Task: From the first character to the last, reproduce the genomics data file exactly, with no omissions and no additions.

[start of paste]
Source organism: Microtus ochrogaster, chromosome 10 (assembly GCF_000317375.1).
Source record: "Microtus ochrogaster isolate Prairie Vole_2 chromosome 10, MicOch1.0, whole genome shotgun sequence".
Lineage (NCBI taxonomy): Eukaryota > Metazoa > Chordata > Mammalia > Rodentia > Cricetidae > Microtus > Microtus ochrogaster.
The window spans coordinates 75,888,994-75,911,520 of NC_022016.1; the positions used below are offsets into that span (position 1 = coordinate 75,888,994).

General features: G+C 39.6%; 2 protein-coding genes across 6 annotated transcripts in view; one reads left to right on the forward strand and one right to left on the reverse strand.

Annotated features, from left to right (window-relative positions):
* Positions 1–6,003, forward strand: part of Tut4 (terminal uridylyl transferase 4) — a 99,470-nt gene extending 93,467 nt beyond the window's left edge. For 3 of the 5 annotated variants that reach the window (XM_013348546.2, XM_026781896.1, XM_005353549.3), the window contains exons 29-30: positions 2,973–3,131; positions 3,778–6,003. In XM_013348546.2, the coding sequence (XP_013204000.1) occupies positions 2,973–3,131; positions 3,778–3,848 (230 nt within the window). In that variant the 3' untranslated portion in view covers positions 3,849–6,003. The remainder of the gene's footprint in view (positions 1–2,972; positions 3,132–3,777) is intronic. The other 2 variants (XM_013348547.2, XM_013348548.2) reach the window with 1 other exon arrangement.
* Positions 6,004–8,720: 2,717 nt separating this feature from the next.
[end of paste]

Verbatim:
Source organism: Microtus ochrogaster, chromosome 10 (assembly GCF_000317375.1).
Source record: "Microtus ochrogaster isolate Prairie Vole_2 chromosome 10, MicOch1.0, whole genome shotgun sequence".
Lineage (NCBI taxonomy): Eukaryota > Metazoa > Chordata > Mammalia > Rodentia > Cricetidae > Microtus > Microtus ochrogaster.
The window spans coordinates 75,888,994-75,911,520 of NC_022016.1; the positions used below are offsets into that span (position 1 = coordinate 75,888,994).

General features: G+C 39.6%; 2 protein-coding genes across 6 annotated transcripts in view; one reads left to right on the forward strand and one right to left on the reverse strand.

Annotated features, from left to right (window-relative positions):
* Positions 1–6,003, forward strand: part of Tut4 (terminal uridylyl transferase 4) — a 99,470-nt gene extending 93,467 nt beyond the window's left edge. For 3 of the 5 annotated variants that reach the window (XM_013348546.2, XM_026781896.1, XM_005353549.3), the window contains exons 29-30: positions 2,973–3,131; positions 3,778–6,003. In XM_013348546.2, the coding sequence (XP_013204000.1) occupies positions 2,973–3,131; positions 3,778–3,848 (230 nt within the window). In that variant the 3' untranslated portion in view covers positions 3,849–6,003. The remainder of the gene's footprint in view (positions 1–2,972; positions 3,132–3,777) is intronic. The other 2 variants (XM_013348547.2, XM_013348548.2) reach the window with 1 other exon arrangement.
* Positions 6,004–8,720: 2,717 nt separating this feature from the next.